The gold stocks began to head lower the moment that the equity markets open in New York at 9:30 a.m. EDT on Friday morning — and their respective low ticks were set just minutes after the 11 a.m. EDT London close.  They rallied sharply but unsteadily higher from there — and were actually in positive territory for a bit a few minutes before 3 p.m.  But the day traders showed up — and the shares were sold a bit lower into the close from there.  Considering the closing price for gold, its underlying equities did remarkably well, all things considered — and the HUI closed down only 0.64 percent.

With some minor deviations, the price action in the silver equities was very similar, except their forays into positive territory were much more robust…which should be expected I suppose, considering the fact that silver finished up a few pennies on the day.  Nick Laird’s Intraday Silver Sentiment/Silver 7 Index closed higher by 0.36 percent.  Not a lot, to be sure, but far better than the alternative.  Click to enlarge if necessary.

And here’s the 1-year Silver Sentiment/Silver 7 Index chart as well.  Click to enlarge.

Here are the usual charts from Nick that show what’s been happening for the week, month-to-date — and year-to-date.  The first one shows the changes in gold, silver, platinum and palladium for the past trading week, in both percent and dollar and cents terms, as of their Friday closes in New York — along with the changes in the HUI and the Silver 7 Index.

Here’s the weekly chart — and what a difference a week makes…but most of these gains came on Thursday.  The reason that silver and their associated equities are underperforming is because JPMorgan has it on its 50-day moving average leash.  Click to enlarge.

Of course the month-to-date looks better as well.  And you can tell, it doesn’t look much different that the weekly chart.  That’s how carefully JPMorgan has managed the precious metal market…until this past Thursday, that is.  Click to enlarge.

The year-to-date chart continues to be a sea of red, but much improved over what it looked like last week.  As is always the case, the silver equities continue to ‘outperform’ their golden brethren, however that’s not saying much with this chart.  Click to enlarge.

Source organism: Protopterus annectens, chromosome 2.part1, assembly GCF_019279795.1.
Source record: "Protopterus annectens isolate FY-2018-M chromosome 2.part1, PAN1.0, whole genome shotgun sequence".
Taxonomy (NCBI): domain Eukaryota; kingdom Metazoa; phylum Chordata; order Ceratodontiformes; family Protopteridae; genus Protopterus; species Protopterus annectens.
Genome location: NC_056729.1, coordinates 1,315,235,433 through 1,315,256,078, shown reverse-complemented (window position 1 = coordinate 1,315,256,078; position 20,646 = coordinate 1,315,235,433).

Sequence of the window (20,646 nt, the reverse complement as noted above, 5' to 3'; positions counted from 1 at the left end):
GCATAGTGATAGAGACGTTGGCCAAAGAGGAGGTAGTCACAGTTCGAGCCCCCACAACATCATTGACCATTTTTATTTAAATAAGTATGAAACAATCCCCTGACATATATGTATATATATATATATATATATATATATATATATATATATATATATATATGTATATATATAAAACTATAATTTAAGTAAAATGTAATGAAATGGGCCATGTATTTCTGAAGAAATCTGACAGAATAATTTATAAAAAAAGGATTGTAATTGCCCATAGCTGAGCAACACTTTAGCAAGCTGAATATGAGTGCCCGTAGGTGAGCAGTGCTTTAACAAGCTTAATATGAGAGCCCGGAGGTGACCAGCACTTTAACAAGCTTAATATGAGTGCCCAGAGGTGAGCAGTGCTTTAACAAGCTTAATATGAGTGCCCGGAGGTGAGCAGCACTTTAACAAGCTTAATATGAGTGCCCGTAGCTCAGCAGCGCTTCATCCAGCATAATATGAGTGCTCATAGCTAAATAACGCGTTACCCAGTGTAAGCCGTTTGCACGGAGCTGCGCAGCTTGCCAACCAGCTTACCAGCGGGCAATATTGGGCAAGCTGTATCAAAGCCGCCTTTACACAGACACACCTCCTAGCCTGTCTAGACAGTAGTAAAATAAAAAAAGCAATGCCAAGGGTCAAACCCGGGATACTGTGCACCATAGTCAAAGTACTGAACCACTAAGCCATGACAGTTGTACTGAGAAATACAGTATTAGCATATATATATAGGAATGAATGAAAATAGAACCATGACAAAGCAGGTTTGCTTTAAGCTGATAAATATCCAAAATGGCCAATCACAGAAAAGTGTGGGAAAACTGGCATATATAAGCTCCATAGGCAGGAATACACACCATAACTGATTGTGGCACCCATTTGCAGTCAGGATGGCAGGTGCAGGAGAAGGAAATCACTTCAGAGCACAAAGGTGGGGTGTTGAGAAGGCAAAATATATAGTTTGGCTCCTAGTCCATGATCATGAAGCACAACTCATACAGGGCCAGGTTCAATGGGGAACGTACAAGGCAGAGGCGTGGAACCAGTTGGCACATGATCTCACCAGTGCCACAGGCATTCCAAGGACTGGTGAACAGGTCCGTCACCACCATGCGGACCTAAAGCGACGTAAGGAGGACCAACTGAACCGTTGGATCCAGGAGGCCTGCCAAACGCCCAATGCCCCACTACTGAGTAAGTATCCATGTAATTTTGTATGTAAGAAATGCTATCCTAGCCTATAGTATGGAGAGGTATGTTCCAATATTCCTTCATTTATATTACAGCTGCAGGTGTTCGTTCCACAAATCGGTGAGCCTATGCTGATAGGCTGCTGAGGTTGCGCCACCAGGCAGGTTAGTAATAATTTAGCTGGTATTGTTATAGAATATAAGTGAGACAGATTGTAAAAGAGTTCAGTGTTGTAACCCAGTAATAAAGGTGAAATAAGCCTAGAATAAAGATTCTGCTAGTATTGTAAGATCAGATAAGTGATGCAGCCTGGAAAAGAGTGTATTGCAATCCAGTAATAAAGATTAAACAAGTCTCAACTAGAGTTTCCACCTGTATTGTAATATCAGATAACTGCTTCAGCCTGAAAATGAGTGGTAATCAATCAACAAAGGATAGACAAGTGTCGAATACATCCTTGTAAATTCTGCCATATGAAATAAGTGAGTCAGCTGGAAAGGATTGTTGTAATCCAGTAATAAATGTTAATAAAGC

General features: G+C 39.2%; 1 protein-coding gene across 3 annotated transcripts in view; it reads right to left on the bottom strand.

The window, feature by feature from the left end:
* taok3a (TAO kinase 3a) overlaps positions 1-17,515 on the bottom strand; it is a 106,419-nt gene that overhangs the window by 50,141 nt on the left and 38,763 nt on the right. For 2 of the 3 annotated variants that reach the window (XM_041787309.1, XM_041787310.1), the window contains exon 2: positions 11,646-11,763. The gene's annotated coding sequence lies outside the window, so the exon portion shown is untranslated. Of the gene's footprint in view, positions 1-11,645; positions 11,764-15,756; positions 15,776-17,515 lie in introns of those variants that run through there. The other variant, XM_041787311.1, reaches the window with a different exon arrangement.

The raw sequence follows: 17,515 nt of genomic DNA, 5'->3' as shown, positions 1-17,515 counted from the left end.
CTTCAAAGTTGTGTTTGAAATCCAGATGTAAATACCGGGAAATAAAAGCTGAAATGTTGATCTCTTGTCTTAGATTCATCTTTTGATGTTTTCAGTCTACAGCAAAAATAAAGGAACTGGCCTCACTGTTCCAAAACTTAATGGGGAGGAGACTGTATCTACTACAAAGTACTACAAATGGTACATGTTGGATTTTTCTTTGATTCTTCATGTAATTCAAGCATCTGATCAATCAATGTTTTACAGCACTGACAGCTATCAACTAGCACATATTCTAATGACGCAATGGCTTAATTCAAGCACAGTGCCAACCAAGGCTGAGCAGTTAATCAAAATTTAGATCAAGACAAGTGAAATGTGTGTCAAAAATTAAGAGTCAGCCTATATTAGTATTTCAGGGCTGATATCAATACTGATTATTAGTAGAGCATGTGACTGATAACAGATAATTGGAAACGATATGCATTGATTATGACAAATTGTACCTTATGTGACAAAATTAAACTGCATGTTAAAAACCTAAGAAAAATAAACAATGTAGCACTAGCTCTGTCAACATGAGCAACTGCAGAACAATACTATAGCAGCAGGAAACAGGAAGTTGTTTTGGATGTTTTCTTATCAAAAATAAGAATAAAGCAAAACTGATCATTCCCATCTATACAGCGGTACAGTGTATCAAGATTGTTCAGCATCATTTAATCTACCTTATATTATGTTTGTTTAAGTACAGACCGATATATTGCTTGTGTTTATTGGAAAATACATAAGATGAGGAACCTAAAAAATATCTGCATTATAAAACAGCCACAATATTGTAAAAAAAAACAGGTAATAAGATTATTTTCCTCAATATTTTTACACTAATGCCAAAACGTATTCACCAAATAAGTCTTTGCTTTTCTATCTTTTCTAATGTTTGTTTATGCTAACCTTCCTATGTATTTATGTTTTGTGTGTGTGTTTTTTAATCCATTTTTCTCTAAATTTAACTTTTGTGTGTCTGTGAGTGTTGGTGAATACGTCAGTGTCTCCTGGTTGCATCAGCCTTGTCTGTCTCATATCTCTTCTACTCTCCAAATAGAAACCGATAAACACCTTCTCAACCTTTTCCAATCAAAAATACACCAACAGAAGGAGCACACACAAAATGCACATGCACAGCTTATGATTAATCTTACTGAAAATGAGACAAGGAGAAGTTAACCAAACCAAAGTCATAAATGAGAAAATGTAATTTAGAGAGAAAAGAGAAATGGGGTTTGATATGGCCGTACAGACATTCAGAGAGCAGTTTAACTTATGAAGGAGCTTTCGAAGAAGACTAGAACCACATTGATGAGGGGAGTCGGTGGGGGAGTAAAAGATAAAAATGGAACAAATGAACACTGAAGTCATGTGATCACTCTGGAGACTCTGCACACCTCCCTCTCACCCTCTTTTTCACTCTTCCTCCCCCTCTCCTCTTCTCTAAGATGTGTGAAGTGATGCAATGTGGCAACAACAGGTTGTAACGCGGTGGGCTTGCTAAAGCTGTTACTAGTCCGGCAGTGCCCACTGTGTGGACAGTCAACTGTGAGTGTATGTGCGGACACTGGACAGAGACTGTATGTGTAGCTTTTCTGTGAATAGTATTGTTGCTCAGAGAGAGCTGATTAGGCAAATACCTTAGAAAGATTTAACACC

This unfolding bull market in precious metals is just getting started — and it remains to be seen how far it will go — and how fast it will get there.  It’s JPMorgan’s world — and they’ll do whatever they want, or until they’re told to step aside.


The CME Daily Delivery Report showed that 60 gold and 20 silver contracts were posted for delivery within the COMEX-approved depositories on Tuesday.  In gold, the sole short/issuer was International F.C. Stone out of its client account.  The largest long/stopper was JPMorgan with 42 contracts for its client account.  In distant second and third spots were Advantage and Morgan Stanley, with 8 and 7 contracts respectively…Advantage for its client account — and MS for its own in-house/proprietary trading account.  In silver, JPMorgan issued all 20 contracts — and then stopped all 20 for its client account as well.  The link to yesterday’s Issuers and Stoppers Report is here.

The CME Preliminary Report for the Friday trading session showed that gold open interest in October fell by 63 contracts, leaving 1,258 still open, minus the 60 contracts mentioned just above.  Thursday’s Daily Delivery Report showed that only 2 gold contracts were actually posted for delivery on Monday, so that means that 63-2-61 more gold contracts vanished from the October delivery month.  Silver o.i. in October jumped up 37 contracts, leaving 42 still open, minus the 20 mentioned in the previous paragraph.  Thursday’s Daily Delivery Report showed that only 3 silver contracts were actually posted for delivery on Monday, so that means that 3+37=40 more silver contracts just got added to October.


There was another big addition to GLD on Friday, as an authorized participant took in 181,498 troy ounces.  There were no reported changes in SLV.